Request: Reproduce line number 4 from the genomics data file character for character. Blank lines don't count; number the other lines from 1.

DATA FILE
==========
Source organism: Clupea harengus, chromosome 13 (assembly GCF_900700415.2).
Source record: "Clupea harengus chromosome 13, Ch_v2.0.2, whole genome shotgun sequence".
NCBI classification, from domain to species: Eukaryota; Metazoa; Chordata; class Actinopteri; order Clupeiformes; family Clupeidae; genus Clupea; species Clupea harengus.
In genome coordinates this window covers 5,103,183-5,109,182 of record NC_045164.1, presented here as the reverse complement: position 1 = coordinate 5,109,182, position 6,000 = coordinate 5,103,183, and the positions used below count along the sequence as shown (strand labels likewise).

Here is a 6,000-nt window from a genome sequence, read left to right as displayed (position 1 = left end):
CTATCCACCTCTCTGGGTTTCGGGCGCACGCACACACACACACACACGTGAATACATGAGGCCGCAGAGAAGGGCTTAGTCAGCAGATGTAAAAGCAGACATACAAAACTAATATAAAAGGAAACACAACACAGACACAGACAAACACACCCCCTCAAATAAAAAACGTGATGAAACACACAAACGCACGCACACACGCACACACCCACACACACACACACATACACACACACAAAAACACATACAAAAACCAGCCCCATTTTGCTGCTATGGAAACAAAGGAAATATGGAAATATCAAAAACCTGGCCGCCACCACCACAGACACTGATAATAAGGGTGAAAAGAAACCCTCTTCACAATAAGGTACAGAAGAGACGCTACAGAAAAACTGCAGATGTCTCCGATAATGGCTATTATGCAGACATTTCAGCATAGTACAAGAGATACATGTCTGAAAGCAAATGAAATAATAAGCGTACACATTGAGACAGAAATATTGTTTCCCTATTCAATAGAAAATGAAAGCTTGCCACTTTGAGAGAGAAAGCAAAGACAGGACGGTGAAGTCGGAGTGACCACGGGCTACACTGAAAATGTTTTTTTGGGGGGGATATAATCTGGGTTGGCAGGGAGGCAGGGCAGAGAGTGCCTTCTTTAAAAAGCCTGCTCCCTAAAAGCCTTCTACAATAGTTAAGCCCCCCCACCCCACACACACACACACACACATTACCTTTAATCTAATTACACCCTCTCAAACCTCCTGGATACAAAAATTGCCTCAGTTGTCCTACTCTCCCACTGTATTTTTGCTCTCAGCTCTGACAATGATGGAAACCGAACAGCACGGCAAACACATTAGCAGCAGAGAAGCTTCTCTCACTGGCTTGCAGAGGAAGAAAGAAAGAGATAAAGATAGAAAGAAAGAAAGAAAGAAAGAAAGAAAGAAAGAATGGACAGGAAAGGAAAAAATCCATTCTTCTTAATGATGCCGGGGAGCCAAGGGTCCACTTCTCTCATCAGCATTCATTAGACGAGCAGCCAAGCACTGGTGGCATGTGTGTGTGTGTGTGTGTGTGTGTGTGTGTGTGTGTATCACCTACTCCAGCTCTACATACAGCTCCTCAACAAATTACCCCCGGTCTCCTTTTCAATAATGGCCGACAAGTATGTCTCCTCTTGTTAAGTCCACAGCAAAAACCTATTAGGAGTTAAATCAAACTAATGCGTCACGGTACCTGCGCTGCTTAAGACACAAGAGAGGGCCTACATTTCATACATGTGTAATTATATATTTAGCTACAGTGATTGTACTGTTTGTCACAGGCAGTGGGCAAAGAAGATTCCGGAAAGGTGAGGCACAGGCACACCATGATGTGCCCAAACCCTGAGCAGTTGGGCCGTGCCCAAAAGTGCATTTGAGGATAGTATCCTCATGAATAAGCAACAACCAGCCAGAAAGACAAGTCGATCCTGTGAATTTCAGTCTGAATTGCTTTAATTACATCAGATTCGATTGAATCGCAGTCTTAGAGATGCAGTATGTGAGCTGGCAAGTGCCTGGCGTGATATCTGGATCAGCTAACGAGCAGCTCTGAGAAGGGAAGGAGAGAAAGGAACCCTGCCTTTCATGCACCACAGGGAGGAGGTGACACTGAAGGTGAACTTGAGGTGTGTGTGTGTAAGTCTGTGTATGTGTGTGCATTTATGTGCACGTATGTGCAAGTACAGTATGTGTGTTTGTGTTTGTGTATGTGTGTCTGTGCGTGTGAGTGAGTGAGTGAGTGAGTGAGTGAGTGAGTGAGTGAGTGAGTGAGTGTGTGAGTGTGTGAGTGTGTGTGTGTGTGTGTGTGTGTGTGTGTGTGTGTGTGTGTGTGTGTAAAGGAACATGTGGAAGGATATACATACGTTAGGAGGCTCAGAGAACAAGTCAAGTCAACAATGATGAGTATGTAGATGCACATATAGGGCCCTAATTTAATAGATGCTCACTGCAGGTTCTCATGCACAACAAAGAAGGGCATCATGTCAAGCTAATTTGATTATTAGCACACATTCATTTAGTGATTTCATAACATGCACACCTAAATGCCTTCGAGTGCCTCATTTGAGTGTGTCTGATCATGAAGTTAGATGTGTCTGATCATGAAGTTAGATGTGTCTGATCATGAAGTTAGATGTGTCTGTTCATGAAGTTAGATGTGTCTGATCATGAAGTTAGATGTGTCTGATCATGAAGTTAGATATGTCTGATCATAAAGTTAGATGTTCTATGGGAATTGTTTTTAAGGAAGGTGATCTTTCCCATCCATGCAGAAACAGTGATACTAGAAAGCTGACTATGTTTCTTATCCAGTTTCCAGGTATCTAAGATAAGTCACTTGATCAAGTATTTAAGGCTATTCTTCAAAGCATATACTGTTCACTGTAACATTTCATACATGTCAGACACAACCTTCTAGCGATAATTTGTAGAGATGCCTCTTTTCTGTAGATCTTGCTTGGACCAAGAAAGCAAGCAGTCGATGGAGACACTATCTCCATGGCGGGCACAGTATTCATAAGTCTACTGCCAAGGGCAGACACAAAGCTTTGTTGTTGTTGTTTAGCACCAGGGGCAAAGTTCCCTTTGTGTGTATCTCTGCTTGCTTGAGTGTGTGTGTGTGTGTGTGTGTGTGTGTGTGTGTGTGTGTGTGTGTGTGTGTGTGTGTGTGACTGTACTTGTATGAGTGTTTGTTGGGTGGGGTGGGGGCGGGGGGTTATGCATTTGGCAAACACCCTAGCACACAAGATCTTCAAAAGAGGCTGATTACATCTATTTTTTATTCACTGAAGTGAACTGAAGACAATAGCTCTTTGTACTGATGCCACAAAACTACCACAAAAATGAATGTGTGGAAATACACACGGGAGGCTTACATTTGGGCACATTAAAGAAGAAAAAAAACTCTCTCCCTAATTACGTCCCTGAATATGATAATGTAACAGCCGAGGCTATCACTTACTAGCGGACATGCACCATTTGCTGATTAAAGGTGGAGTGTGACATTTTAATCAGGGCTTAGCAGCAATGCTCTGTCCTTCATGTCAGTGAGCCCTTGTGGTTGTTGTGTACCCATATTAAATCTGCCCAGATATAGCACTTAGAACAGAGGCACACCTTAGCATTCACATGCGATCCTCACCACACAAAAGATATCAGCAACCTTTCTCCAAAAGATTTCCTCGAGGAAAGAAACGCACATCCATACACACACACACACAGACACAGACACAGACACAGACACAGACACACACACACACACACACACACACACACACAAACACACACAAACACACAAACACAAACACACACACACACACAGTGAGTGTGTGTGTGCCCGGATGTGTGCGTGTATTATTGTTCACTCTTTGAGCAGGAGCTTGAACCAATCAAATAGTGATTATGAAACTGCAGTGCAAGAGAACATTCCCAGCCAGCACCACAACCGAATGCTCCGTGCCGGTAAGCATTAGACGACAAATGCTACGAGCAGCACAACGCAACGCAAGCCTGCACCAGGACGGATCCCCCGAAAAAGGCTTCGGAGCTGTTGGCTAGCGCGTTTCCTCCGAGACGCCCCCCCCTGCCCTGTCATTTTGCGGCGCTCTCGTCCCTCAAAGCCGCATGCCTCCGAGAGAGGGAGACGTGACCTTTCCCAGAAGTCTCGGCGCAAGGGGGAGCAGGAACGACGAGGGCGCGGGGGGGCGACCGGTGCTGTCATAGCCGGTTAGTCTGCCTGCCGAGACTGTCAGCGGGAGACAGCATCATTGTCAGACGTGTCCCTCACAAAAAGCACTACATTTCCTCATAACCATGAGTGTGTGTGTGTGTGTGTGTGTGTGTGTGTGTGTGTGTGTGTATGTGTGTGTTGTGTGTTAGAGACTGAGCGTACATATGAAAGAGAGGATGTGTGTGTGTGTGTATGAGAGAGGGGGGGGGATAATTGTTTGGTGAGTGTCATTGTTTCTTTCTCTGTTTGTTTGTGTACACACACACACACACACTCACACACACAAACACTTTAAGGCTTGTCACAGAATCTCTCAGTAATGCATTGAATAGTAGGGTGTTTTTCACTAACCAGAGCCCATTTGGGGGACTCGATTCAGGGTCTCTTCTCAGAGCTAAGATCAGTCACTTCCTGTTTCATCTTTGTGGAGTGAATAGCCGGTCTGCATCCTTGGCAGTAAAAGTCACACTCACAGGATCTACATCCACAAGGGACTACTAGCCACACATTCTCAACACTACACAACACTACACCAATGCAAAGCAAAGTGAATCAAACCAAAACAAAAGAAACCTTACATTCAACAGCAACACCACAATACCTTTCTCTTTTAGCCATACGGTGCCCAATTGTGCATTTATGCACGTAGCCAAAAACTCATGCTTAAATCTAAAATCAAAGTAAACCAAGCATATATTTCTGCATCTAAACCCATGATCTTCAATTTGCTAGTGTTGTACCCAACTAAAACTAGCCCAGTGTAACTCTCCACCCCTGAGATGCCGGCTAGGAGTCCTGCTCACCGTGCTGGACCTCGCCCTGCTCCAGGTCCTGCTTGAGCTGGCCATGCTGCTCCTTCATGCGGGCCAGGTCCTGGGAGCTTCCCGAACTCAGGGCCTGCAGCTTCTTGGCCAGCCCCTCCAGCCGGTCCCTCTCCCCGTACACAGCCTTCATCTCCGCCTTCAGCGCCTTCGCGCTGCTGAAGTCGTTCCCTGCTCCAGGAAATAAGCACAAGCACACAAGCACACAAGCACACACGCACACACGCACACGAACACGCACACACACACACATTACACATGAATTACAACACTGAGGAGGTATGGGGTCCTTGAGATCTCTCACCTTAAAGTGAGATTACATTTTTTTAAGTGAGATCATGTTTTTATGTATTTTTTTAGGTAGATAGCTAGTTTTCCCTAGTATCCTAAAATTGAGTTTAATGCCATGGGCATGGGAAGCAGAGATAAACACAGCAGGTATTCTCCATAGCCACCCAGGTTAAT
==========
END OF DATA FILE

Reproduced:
In genome coordinates this window covers 5,103,183-5,109,182 of record NC_045164.1, presented here as the reverse complement: position 1 = coordinate 5,109,182, position 6,000 = coordinate 5,103,183, and the positions used below count along the sequence as shown (strand labels likewise).